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Jeff Marinstein


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Is Crypto’s Future Centralized?

Ten years ago, Bitcoin was introduced to the world. It was heralded as a libertarian innovation that would provide a medium of exchange unhinged from the central banking system. Computer scientists and political activists saw the potential for an alternative money system that would replace fiat currencies. Despite the hope, this vision has not materialized. Research published by Morgan Stanley in 2018 showed that only four of the top 500 US e-commerce companies accepted cryptocurrencies. Bitcoin purists describe its decentralized architecture and lack of a central authority as the key elements for crypto assets. But a decade after its introduction, how decentralized is Bitcoin and where is crypto heading?

For all its innovation, Bitcoin is a decentralized technology with highly centralized tendencies. Bitcoins behave more like digital gold than digital Visa. They provide a secure store of value. Technical design choices limit its use as medium of exchange resulting in bitcoin ownership that is highly concentrated. Most bitcoins are held by speculators hoping to see its value rise. Recent studies have shown that 97% of all bitcoins are held by just 4% of wallet addresses. Bitcoin miners dedicate computing power to maintain the integrity of the network. Security of the network increases in proportion to the number of miners that run the Bitcoin protocol. There are over 9,400 nodes in the Bitcoin network, however, more than 50% of the hashing power which secures the network is controlled by 4 companies in China. These miners exert significant control over the protocol. Despite its roots in open source software, a small group of core developers and miners govern the Bitcoin system today. Examine the economics of other major blockchain protocols and you will find similar concentrations of token wealth and power.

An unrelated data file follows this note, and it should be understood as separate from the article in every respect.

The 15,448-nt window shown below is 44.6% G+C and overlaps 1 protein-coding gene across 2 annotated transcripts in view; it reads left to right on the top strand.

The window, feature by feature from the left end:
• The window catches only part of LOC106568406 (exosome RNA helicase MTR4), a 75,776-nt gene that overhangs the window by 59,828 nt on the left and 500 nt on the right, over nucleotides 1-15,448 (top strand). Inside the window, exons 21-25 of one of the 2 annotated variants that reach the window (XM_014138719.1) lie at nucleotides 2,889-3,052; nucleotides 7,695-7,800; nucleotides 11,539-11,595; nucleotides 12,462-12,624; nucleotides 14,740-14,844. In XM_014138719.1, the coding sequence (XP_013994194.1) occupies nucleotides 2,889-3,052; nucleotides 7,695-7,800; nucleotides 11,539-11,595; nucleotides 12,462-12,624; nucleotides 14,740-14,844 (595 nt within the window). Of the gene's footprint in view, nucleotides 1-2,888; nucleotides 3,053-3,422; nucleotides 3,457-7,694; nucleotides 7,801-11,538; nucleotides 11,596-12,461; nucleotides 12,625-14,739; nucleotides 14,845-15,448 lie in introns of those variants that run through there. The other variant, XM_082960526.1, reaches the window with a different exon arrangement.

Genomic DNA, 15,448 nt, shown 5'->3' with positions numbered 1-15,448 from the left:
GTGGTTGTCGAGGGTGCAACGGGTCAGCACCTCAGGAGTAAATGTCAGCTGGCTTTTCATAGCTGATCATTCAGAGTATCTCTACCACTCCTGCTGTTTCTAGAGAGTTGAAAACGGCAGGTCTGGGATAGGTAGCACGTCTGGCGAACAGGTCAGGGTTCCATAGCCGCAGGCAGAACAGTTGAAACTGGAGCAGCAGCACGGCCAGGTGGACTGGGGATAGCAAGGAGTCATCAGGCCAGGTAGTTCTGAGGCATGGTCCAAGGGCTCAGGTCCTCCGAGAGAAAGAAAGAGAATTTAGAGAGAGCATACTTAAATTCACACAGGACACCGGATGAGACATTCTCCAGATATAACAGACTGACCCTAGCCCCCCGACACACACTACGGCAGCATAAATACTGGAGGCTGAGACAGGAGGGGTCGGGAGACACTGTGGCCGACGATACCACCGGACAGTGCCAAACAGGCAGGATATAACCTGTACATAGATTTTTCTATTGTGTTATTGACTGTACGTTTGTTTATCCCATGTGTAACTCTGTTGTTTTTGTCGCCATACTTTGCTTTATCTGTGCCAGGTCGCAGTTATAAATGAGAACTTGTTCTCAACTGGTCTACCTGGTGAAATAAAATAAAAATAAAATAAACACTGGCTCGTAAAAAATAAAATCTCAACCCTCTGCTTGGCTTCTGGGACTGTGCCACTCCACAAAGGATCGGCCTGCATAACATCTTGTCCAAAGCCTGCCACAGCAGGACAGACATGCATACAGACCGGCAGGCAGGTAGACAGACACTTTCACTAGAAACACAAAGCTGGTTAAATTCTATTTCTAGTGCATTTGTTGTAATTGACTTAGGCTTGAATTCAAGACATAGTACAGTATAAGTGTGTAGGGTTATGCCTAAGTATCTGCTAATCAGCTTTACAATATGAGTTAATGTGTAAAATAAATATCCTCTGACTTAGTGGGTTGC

Blockchains hold enormous potential for businesses, individuals, and governments. These benefits come with risk. Public, permissionless blockchains such as Bitcoin and Ethereum offer the promise of borderless, censorship-resistant transfers of value at the speed of light. However, traditional methods of governance may be inadequate to address the behavior of bad actors. Over the past two years, billions have been raised by blockchain projects through ICOs. According to one study, over 80% of the ICOs launched in 2017 were scams or projects that ran afoul of securities law. A recent study by Bitwise found that 95% of reported trading in bitcoin was artificially created by unregulated exchanges seeking to enhance their listing fees. Add to this the many pump-and-dump schemes affecting the crypto space. Researchers at Imperial College London utilized artificial intelligence and machine learning to analyze hundreds of crypto pump-and-dump schemes. In their study, Jiahua Xu and Benjamin Livshits revealed that on average, at least two pump-and-dump schemes are created in the crypto market daily.

Crypto asset prices are volatile making it less desirable for merchants to accept cryptocurrency for payment of goods and services. This has led to the creation of stablecoins; crypto assets pegged to the value of a stable fiat currency such as the US dollar or Euro. Several crypto companies have become regulated trust companies offering stablecoins that comply with regulations. Their assets that are held by major financial institutions. 

Initial stablecoins were created by blockchain startups. Major institutions are now entering the market. JP Morgan and Facebook are planning to launch stablecoins to facilitate the transfer of global payments and remittances. IBM, in partnership with Stellar announced a global payment system called World Wire. Fidelity has created institutional-grade offerings laying the foundation for a regulated platform for the custody of bitcoin and other digital tokens. These offerings represent centralized governance mechanisms for asset classes which could one day be valued in trillions of dollars. 

Digital assets represent a new way to exchange value. A new class of security tokens representing fractionalized ownership of real-world assets is emerging. These tokens will function as legal securities with institutional support, more traditional forms of governance and coordination between major financial institutions and regulators. Bitcoin introduced a transformative idea to society. Realizing its promise will require blending crypto assets, blockchains, and centralized forms of governance.

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